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I have a question on this proof given by Furstenberg proof on the infinitude primes. I am a non-mathematician with some basic knowledge on set theory and topology.

Define for $a,b\in\mathbb{Z}$ where $a\neq0$ the set $$S(a,b)=\{an+b:n\in\mathbb{Z}\}.$$

The Wikipedia entry says that the identify $$S(a,b)=\mathbb{Z}\setminus\bigcup_{j=1}^{a-1}S(a,b+j)$$ holds for all $a,b\in\mathbb{Z}$ where $a\neq0$. I do not see why this is the case. Can someone help me out?

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    $\begingroup$ +1. Very nice proof of the infinitude of primes. I had to solve this problem in my topology class and was rather surprised about the connection of topology to such a thing like the infinitude of primes. $\endgroup$ – math Apr 7 '13 at 11:31
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If $x\in S(a,b)$ then $x=an+b$ for some $n\in \mathbb Z$. Then clearly $x\in \mathbb Z$, so we just need to show that $$x\notin \bigcup _{j=1} ^{a-1}S(a,b+j).$$ Suppose to the contrary that this was not the case. Then $x\in S(a,b+j)$ for some $1\le j\le a-1$, and thus $x=am+b+j$ for some $m\in \mathbb Z$. But then we get that $an+b=am+b+j$ which yields $a(n-m)=j$. This is impossible since $1\le j\le a-1$. So, this argument shows that $$S(a,b)\subseteq \mathbb Z-\bigcup_{j=1}^{a-1}S(a,b+j).$$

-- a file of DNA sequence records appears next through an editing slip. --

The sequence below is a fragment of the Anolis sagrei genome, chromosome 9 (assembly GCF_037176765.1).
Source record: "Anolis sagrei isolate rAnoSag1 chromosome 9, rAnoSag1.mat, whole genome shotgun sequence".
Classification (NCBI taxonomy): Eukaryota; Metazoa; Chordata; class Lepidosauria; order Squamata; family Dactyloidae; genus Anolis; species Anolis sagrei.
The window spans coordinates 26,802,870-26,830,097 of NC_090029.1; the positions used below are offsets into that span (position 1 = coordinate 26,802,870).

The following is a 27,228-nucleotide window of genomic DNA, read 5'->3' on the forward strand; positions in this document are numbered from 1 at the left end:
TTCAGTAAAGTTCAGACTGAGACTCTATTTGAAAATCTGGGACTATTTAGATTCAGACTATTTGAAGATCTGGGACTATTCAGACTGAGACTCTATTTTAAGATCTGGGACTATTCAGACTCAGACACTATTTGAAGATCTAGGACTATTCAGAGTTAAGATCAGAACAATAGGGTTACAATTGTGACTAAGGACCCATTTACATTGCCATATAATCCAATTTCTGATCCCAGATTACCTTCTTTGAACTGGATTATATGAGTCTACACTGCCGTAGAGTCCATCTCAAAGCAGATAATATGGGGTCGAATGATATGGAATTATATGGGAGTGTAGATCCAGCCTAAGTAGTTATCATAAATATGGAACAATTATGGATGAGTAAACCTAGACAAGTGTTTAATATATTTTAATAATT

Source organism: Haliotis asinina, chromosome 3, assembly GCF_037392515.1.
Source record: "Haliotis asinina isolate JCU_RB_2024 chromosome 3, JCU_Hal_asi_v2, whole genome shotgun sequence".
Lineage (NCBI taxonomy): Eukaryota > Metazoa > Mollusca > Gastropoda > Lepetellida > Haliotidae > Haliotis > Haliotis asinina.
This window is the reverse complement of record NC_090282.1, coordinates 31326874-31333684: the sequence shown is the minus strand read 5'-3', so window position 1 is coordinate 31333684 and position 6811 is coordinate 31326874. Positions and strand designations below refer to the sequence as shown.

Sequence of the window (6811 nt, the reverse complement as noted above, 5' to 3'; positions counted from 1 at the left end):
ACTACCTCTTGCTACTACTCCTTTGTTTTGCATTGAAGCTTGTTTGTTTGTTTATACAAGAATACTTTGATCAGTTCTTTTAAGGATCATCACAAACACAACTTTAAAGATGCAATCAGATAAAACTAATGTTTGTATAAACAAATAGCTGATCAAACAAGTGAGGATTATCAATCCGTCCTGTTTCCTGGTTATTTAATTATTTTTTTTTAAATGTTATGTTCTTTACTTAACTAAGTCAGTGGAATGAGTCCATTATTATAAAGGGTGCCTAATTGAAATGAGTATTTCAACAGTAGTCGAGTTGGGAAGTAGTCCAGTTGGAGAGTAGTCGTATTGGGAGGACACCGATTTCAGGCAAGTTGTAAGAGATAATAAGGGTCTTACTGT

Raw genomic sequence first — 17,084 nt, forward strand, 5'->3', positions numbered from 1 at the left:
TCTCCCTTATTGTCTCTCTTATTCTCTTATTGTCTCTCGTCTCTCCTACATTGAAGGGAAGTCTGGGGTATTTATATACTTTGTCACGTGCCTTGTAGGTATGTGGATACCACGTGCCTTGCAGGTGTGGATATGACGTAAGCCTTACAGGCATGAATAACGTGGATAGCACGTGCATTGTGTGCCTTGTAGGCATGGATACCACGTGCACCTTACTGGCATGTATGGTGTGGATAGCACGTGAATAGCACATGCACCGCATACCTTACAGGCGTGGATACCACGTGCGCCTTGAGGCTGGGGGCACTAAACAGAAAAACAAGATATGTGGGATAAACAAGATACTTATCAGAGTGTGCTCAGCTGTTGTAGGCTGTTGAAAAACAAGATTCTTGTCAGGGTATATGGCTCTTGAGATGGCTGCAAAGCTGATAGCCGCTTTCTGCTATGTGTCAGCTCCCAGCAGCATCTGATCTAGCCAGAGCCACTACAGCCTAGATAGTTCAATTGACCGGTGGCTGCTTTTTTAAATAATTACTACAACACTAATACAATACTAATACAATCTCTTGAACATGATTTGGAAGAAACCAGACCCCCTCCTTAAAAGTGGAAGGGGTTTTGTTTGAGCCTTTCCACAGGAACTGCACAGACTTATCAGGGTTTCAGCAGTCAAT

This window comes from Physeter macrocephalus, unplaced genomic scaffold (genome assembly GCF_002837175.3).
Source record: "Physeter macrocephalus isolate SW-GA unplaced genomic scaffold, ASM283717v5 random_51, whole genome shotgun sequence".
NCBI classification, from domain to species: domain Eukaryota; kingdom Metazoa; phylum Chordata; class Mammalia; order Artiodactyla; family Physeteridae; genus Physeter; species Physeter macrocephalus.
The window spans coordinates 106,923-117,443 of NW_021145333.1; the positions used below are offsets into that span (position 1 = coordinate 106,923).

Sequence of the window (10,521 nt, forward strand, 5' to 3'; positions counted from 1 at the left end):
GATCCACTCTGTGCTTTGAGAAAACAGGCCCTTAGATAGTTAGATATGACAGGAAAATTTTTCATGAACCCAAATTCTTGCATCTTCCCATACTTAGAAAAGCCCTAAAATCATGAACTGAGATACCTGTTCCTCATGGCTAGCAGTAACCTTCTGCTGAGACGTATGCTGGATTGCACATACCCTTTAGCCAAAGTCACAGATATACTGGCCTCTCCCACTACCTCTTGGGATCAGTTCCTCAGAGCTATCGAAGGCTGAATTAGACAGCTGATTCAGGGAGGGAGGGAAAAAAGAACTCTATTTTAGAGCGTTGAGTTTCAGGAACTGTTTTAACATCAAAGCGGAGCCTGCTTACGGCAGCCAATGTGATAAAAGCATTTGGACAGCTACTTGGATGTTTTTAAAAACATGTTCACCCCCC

The proof of the other inclusion is similar.

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  • $\begingroup$ thank you for your assistance $\endgroup$ – kevin Apr 7 '13 at 10:26
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Notations as in the question body.
Hint: For any integer $n$, there is a unique integer $1\le m\le a$ such that $a\mid (n-m)$.
And $n\in S(a,b) \iff a\mid (b-m)$ as well.
So, if $n\not\in S(a,b)$, then $a\not\mid (b-m)$, while $a\mid (b+j-m)$ for some $j$.
Can you take from here?
Thanks and regards.

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